We’re in the height of tax season again. In addition to the general grumbling about having to pay the IRS, there’s a growing fear, and one more thing to worry about. The hacking and scamming community, ever-growing in number and the sophistication of their game, have upped their attacks significantly this year.
Of course, scammers pretending to be someone else (including the IRS) is nothing new, but there seems to be a disturbing upward trend in the number of such attempts. So much so, that the IRS has actually released a formal statement, warning tax payers against attempts by scammers to get their personal information.
These attacks take various forms, but the end result is always the same. Whether via phone or email, fairly quickly in the communication with the phony IRS agent, you will be asked for various bits of personal information.
Sometimes, the scammers will ask you to “verify” the information contained on your W-2 form. Other times, you’ll get an ominous, if not outright threatening phone call, indicating that you’re the target of an IRS investigation, with instructions to call a number the voice on the other end provides you. Of course, when you call, you’ll be asked for to “verify” your social security number, and possibly even hand out credit card or other payment information so that the imaginary dispute can be settled quickly and painlessly.
In all of these cases, what the scam artists are interested in is personal information they can resell, or direct access to a credit or debit card, so they can max out your line of credit or drain your checking or savings account.
Most of the time, these kinds of scams succeed because the scammers apply immense pressure on the person they’re calling to respond and provide the requested information immediately, and of course, in a panic, fearing reprisals from the IRS, all too often, this tactic succeeds. However, per the IRS’s memo on the subject, you should know that the IRS will never demand immediate access to information, nor will they demand on the spot payments over the phone. That’s just not how they operate, and this is a sure sign that someone is attempting to scam you. The IRS also stresses that it’s against their policy to ask for credit or debit card information over the phone.
You can read more about what the IRS will, and will not do here, but the bottom line is this:
If you get an email or phone call from someone who says they’re with the IRS, you should hang up the moment they begin asking for personal or payment information. If you get an email, no matter how official it appears to be, again, if it is asking for any kind of personal or payment information, you should simply delete it without responding. Even an innocent response on your part to gain more information or a better understanding of what they’re asking of you is an engagement, and the moment you begin engaging these scammers in conversation, you’re playing their game.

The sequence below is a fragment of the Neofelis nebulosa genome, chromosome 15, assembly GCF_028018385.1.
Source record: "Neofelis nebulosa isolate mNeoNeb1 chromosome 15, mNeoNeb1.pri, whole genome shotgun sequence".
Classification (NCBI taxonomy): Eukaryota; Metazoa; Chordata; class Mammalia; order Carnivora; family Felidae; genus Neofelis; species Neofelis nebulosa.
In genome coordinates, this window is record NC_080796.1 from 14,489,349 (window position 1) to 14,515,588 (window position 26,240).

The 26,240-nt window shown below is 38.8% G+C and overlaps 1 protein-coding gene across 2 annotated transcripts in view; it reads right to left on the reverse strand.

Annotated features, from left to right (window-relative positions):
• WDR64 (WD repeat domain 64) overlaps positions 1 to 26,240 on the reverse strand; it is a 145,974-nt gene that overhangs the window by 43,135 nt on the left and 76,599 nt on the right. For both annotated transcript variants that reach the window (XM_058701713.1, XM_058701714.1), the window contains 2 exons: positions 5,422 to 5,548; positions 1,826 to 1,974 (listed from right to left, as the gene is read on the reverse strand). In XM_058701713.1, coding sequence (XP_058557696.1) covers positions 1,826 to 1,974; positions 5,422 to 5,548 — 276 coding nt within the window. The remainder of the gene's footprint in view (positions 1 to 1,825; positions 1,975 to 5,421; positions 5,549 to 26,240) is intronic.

Remember that the IRS will ALWAYS allow you to appeal any decision where they conclude that money is owed, which is ultimately how you can spot a scam artist from a real IRS agent. The scam artist will always try to get you to pay up immediately, while the IRS agent’s first move would be to tell you about the appeals process. Also, it is against IRS policy to initiate contact with a tax payer via email, which is another red flag.
Nobody’s ever really excited about the prospect of having to pay a hefty tax bill, but don’t make matters worse by falling for one of the many IRS/Tax scams making the rounds this year. Too often, too many people wind up losing a lot of money in a well-meaning attempt to do the right thing. This is actually what the scammers are hoping for. They’re preying on your fear of the agency, and your desire to ultimately do the right thing, and they’ll use both against you if you give them half a chance.
If you’re not content to just delete these scammy emails or phone calls, and want to fight back, here’s how. In the case of a suspicious email you receive, forward it to [email protected] and let the authorities investigate. If you get a phone call, ask for the employee’s name, badge number, and call back number. Then call 1-800-366-4484 and give that information to the agent you speak to. This will confirm that you are, in fact, speaking with a legitimate agent of the IRS.